Tuesday, March 04, 2008

A Conversation with Barbara Sher, MV 25

By Jeffrey C. Turbitt

Last year I was struck by the quality and originality of the performances in the play "In Transit," which told the individual stories of various folks stuck in an airport and revolved around the central theme of the interconnectedness of all of us. That play inspired me personally to write my own short theater piece and learn a bit about the acting craft from long time theater director Barbara Sher, who is also an author, actress and PSS occupational therapist. The latest incarnation of Sher's theatrical passion is called "The Play Buffet: A Little Something for Everyone's Taste," and it debuts on Friday March 7 at 7:00 pm in the American Memorial Park Theater. Follow up performances will take place on March 8, 13 and 14. In this conversation, Sher discussed this upcoming play and the thirst actors and patrons here in the CNMI have for live theater.

JCT: You have a play opening on Friday. What is it all about? Where did the idea come from and what are your hopes, goals and expectations for this production?

BAS: We have a theater ensemble group called the Voices of The Marianas. The idea is to have original theater in which people from different cultures, walks of life and ages can have an opportunity to tell their stories. The hope is that by hearing other's stories, we can understand them better. It's our way, if you will, of helping to promote peace by accepting diversity. It's easier to accept others differences when we hear their stories and see the ways we are alike. This year's show is called "The Play Buffet: A Little Something For Everyone's Taste." In the show we have ten pieces that run the gamut from a Hollywood 40's type piece to very personal epiphanies and the cast ranges in age from teenagers to elders. As I said, a little something for everyone. We hope to entertain, enlighten and delight our audience and perhaps inspire them to want to express their voice for the next show.

JCT: How has the public reacted to the previous theater offerings you've been involved with?

BAS: Our first production was last year and we had a cast from a mix of cultures. The play took place at an airport where everyone was stuck because of a typhoon. To pass the time, people began to tell their stories and the action got pretty exciting and unpredictable. We weren't sure if we'd get much of an audience for this show, but figured if each us got our friends to come, it would be enough to pay for the rental of the theater. We were shocked and very delighted when each show was sold out and we got standing ovations. We were pleased to find out that there were so many people here interested in original theater.

JCT: How has live theater evolved here in the time you've been on island?

BAS: There has been a wonderful group called the Friends of the Arts that have been putting on productions prolifically for years. They are amazing. They mostly put on professional pieces, not original ones written by local people. That's where our group is different. There is now another original theater group called The Fabulous Invalid Theater Company, which is also very good. We are fortunate to have exciting live theater on this small island.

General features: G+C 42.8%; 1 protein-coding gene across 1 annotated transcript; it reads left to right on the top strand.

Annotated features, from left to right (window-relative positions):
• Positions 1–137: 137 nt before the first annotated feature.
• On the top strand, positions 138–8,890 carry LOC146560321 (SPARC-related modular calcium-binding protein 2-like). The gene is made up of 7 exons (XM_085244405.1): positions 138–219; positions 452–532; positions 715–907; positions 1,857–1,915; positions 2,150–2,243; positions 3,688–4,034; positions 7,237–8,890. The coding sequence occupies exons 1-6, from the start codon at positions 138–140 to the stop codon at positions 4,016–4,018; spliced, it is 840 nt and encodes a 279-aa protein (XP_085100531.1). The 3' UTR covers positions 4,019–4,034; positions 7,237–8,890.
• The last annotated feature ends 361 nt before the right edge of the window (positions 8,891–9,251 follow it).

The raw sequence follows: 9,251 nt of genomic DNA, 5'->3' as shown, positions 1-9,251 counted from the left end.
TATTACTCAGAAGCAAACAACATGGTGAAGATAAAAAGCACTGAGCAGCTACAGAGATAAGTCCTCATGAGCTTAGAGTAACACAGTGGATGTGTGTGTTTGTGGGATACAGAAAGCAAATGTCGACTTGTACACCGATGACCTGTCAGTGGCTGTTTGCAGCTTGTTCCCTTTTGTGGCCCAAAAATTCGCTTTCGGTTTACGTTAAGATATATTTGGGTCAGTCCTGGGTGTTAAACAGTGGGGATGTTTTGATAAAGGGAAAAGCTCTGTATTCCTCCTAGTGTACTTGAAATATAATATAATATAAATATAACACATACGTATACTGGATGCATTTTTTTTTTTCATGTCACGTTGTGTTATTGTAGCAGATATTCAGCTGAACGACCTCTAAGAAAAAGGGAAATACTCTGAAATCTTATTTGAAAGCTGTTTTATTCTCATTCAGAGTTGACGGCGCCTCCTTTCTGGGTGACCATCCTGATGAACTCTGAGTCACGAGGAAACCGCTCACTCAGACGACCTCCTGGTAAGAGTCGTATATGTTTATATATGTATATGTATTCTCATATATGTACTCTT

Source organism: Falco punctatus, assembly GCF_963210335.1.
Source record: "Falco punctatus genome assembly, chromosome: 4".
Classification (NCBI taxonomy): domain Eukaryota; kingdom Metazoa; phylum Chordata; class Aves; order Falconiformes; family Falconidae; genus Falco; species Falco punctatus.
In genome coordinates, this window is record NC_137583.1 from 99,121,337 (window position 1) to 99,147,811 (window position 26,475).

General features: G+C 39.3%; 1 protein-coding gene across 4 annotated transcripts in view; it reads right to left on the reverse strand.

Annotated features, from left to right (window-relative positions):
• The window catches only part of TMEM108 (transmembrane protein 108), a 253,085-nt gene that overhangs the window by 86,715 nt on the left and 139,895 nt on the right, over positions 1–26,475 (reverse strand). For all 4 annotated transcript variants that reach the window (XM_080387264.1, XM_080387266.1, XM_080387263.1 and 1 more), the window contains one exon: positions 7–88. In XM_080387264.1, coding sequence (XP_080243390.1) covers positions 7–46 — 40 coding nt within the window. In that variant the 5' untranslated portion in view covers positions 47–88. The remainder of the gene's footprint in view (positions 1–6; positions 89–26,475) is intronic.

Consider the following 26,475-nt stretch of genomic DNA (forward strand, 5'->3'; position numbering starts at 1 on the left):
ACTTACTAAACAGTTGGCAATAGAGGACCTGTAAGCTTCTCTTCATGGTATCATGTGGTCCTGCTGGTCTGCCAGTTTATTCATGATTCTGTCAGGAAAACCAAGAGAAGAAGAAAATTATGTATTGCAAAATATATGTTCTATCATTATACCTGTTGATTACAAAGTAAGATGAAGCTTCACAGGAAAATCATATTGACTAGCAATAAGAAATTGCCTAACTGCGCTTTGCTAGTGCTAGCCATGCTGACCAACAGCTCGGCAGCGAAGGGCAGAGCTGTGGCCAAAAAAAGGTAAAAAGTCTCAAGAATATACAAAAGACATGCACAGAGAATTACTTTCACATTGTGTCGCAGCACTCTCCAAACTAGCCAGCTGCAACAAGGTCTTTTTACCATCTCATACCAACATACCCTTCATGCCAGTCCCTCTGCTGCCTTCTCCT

JCT: How would you describe the talent pool of actors on the islands?

BAS: It's a very mixed group. We have some people who are professionals and even have had their own shows Off-Broadway. Some have done high school shows recently or way back when. Others have never acted in their lives. There are many people who just naturally act in their lives and it's just a matter of getting them to do it on stage.

JCT: Do you expect to be involved in future productions, and if so, any specific ideas, and are you open to novices who would like to get involved? What advice would you offer to a novice interested, but scared and nervous, about actually performing?

BAS: We plan to do this every year. Maybe, someday, twice a year. I would want people who are inspired to start writing something right away. Generally people act what they write, but we have had people who just want to write and others who just want to act. If someone is scared and nervous about it, they should know that everyone starts off scared and nervous. It just takes a bunch of rehearsing and getting comfortable with the part to get past it. They'll surprise themselves with how good they can get with a little dedication.

JCT: How did you get interested in theater yourself, where are some of the places you've performed and what do you enjoy most about working in live theater?

BAS: I was part of a theater group in Northern California for 30 years and a dedicated audience to other groups. Everything done was original and many of our shows included elaborately choreographed dancing. I still often write pieces for an annual monologue show they do. What I like best about doing theater is getting a chance to say real things. I think the canned television shows and the reality shows teach people poor social relationships and superficiality. In live original theater we have a chance to be more profound.

Jeffrey C. Turbitt is the language arts department chairman at Saipan Southern High School, as well as an avid scuba diver and traveler. He offers more thoughts in his blog Hypercritical Thoughts at: www.turbittj.blogspot.com/ He welcomes feedback, tips and story ideas at turbittj@yahoo.com. His column appears regularly on Wednesdays.

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